Nattional Cut Your Engergy Costs Day !!
"Scheduling an appointment to get your heating system tuned up, would be one of the many ways to participate on January 10 for National Cut Your Energy Costs Day. Did you know that tuning up your heating system can save you up to three to ten percent? National Cut Your Energy Costs Day encourages people to look for ways to reduce energy costs and save on their energy bills. It is often in the little things that you do that can save you big money on your energy bill, such as:"
*Weatherproof your home
*Replace old windows with new energy-efficient windows
*Replace old furnace with new energy-efficient furnace
*Properly maintain furnace
*Use solar heat if possible
*Turn down thermostats
*Turning off lights when leaving a room
*Use energy-efficient compact fluorescent light bulbs
*Run dishwasher and washing machine only when fully loaded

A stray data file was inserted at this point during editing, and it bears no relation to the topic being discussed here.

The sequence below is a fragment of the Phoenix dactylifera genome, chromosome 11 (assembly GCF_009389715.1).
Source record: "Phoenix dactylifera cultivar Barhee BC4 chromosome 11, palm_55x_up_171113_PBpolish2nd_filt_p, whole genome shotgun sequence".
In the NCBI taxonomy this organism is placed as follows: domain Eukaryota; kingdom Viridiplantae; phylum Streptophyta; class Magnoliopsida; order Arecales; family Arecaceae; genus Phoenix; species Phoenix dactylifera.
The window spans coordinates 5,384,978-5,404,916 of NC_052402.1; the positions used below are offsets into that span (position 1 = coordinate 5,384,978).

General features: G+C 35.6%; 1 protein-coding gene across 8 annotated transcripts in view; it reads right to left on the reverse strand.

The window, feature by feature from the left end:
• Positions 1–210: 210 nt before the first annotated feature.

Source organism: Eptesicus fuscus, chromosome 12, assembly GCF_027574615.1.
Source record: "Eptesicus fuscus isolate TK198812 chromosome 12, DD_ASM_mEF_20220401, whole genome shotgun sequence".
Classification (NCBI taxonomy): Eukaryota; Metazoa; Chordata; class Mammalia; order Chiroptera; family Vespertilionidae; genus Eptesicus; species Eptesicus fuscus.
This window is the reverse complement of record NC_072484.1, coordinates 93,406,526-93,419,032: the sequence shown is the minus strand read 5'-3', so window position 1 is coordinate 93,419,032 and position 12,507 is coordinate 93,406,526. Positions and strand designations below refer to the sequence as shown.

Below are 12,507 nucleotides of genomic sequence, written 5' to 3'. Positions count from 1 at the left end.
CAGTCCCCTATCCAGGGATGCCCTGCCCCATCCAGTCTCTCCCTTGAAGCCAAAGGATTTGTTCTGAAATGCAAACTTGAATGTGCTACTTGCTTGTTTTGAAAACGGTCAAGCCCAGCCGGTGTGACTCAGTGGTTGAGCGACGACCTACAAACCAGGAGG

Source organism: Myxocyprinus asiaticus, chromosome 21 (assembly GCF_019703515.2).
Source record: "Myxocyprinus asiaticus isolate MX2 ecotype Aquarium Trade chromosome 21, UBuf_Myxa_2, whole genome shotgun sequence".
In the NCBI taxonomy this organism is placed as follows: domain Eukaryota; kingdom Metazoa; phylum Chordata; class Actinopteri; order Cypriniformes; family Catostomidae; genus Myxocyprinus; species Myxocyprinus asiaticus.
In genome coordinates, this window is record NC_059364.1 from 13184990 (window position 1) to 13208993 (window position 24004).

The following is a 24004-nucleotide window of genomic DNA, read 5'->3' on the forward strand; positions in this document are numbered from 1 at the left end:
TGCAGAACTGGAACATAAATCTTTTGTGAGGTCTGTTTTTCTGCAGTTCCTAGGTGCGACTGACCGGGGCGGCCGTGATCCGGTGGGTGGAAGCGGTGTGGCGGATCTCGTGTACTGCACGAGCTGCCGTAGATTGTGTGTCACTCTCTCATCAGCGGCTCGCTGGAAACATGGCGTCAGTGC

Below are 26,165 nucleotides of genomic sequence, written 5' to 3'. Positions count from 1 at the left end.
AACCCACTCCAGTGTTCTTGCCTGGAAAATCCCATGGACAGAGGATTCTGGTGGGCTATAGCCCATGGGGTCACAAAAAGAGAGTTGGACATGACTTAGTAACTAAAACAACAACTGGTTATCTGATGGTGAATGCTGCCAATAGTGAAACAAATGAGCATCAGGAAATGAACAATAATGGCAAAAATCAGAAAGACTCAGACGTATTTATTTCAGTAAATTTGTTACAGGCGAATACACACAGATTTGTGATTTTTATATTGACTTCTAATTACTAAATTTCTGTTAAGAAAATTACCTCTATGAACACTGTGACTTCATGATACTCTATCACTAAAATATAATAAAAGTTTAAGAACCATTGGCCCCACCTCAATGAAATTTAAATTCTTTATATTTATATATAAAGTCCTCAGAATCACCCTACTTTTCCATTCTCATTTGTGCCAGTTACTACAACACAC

*Lower water heater temperature
*Take shorter showers
*Unplug unused appliances
*Carpool whenever possible
Rare January Severe Thunderstorm Warning in Ohio on Tuesday
Wow - take a look at this screen grab from GR2Analyst on Tuesday morning from just south of Cleveland, OH, where a severe thunderstorm warning was issued by the National Weather Service. Definitely a fairly rare site on a January morning, where winds of 60mph and quarter size hail were possible.
Rare January Tornado in Ohio on Tuesday
The same line of thunderstorms that rolled through parts of northern Ohio was also responsible for spawning a tornado Tuesday morning as well. Thanks to the @NWSCLE and the Bazetta Township Road Department for the picture below. This is a look at a rare January tornado that touched down in Cortland, OH around 10:30AM Tuesday.